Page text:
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Should Telus Corporation (TSX:TU) or Canadian National Railway (TSX:CNR) Be in Your RRSP?

Canadian savers are using their self-directed RRSP accounts to help fund a comfortable life once they wrap up their careers.

One popular RRSP investing strategy involves owning top dividend stocks and using the distributions to acquire new shares. This sets off a powerful compounding process that can help build a substantial retirement portfolio.

Let’s take a look at Telus Corporation (TSX:T)(NYSE:TU) and Canadian National Railway (TSX:CNR)(NYSE:CNI) to see if one is a better pick.

Telus

Telus is based in British Columbia, but the company competes for customers right across the country.

Investors often wonder if the lack of a media division is a negative for the company. Time will eventually tell, but so far, avoiding the temptation to pump billions into TV and radio assets looks like a smart decision.

Telus continues to invest in network upgrades, ensuring it can deliver world-class broadband services to its subscribers. The company also takes its customer service seriously, and the fruits of the efforts are turning up in the results. Overall, net new customer additions came in at 76,000 for the quarter.

Telus is now beyond the 50% point of its fibre-optic coverage initiative, helping it win more internet and Telus TV subscribers. On the wireless side, Telus reported an industry-leading postpaid mobile churn rate of just 0.95% in Q1 2018.

Free cash flow doubled in Q1 compared to the same period last year. As the company completes the fibre-optic roll-out, free cash flow should continue to increase.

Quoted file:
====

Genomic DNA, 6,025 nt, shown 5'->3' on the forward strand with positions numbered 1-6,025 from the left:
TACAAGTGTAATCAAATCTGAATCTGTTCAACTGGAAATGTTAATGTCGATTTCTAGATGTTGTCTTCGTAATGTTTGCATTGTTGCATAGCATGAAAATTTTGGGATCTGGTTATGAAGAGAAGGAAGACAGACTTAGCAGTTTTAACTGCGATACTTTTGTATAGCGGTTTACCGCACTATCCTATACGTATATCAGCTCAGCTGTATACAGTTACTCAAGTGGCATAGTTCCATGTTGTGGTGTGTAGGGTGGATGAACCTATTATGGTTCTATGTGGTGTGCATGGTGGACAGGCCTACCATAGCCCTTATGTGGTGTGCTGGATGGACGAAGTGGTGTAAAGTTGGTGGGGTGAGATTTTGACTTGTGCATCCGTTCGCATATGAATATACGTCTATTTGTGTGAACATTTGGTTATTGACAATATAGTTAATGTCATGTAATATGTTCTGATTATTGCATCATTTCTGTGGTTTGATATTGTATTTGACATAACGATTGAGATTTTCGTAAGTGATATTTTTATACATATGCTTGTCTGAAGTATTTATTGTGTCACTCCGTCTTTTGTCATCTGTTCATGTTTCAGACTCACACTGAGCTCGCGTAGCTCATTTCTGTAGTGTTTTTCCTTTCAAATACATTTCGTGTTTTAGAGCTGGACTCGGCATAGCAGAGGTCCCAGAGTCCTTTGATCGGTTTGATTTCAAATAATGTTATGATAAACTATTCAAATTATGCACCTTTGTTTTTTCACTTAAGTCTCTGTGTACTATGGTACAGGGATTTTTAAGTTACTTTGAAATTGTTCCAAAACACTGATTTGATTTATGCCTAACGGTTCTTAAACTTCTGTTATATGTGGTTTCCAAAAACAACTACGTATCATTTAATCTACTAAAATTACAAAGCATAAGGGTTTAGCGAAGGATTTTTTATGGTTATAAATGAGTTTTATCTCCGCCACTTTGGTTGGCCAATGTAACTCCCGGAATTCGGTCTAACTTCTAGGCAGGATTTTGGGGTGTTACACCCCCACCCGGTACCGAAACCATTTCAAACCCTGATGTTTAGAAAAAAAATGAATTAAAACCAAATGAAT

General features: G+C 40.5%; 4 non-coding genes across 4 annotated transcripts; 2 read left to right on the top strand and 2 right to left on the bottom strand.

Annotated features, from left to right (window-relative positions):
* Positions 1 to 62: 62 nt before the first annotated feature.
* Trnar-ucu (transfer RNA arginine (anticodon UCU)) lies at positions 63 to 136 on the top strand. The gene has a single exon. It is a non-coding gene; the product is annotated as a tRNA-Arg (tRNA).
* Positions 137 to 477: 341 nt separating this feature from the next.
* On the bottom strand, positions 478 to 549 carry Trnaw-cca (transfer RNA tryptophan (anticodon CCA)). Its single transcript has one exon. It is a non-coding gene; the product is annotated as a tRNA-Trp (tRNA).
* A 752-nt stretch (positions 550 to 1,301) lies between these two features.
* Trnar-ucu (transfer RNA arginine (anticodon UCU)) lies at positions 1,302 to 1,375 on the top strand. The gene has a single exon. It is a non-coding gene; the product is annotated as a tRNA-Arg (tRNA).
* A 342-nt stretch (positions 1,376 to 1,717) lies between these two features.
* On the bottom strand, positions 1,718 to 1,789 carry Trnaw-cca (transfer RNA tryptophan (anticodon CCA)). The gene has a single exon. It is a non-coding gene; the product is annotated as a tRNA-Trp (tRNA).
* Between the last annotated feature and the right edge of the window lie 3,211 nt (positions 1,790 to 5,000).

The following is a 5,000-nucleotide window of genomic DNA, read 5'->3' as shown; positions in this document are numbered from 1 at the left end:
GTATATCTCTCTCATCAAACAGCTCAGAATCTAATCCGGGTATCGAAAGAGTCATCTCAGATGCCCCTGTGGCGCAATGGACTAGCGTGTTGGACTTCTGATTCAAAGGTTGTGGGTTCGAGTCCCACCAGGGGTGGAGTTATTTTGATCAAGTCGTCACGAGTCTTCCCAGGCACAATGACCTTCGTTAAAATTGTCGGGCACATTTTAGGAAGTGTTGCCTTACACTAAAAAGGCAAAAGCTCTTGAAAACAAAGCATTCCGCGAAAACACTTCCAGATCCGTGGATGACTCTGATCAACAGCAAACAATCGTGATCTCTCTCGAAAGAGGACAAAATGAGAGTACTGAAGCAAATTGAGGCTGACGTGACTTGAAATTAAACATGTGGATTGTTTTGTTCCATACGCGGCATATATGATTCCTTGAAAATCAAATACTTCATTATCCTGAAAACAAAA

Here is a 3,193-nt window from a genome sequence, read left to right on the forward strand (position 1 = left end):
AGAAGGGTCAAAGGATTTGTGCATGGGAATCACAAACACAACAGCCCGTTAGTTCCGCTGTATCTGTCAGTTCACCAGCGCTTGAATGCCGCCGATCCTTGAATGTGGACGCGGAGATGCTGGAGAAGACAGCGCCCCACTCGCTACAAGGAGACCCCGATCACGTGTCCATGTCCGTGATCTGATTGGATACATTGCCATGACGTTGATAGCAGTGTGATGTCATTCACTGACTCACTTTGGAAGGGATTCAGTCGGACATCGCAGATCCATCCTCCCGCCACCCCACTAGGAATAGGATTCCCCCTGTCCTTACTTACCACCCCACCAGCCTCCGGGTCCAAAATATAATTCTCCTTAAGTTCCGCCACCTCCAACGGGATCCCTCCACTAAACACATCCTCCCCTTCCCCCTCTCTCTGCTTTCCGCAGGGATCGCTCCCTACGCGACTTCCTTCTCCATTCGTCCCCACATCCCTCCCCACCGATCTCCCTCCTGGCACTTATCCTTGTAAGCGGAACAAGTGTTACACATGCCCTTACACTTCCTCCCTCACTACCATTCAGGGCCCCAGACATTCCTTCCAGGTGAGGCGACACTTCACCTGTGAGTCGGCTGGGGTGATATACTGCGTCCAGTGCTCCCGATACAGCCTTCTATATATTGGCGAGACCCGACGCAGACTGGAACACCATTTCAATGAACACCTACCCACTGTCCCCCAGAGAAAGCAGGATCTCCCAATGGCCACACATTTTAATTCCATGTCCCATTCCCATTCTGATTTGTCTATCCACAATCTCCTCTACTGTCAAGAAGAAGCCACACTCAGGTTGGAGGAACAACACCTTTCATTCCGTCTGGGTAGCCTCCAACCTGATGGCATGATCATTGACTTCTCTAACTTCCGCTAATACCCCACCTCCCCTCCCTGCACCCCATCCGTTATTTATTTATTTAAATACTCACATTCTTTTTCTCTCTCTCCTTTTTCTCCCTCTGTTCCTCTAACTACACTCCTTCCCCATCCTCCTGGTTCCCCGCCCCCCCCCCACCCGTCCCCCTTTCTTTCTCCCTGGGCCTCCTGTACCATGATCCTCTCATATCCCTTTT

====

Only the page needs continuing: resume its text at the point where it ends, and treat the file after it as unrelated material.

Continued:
Telus has a strong track record of dividend growth. The current payout provides a yield of 4.5%.

A $10,000 investment in Telus 15 years ago would be worth about $70,000 today with the dividends reinvested.

CN

CN recently gave its interim CEO, JJ Ruest, the full-time job. This should provide some stability in the executive ranks and allow CN to focus its efforts on upgrading the network and ensure it has the assets in place to meet growing demand.

The company is taking 60 new locomotives this year as part of a 200-unit purchase. In addition, management is spending money on new grain and lumber cars. In total, CN has a 2018 capital program of $3.5 billion.

The company still has significant cash available to share with investors. CN reported Q2 2018 adjusted net income of $1.12 billion, representing an increase of 11%, compared to Q2 2017. Free cash flow came in at $974 million compared to $811 million in the same quarter last year.

CN raised the dividend by 10% for 2018, and investors have enjoyed a compound annual dividend-growth rate of about 16% over the past 20 years.

Long-term holders of this stock are happy campers. A $10,000 investment in CN just 15 years ago would be worth $125,000 today with the dividends reinvested.

Is one more attractive?

Both stocks should continue to be solid buy-and-hold RRSP candidates. If you only choose one, I would probably go with CN as the first pick today.

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This article represents the opinion of the writer, who may disagree with the “official” recommendation position of a Motley Fool premium service or advisor. We’re Motley! Questioning an investing thesis — even one of our own — helps us all think critically about investing and make decisions that help us become smarter, happier, and richer, so we sometimes publish articles that may not be in line with recommendations, rankings or other content.

Fool contributor Andrew Walker has no position in any stock mentioned. David Gardner owns shares of Canadian National Railway. The Motley Fool owns shares of Canadian National Railway. Canadian National Railway is a recommendation of Stock Advisor Canada.

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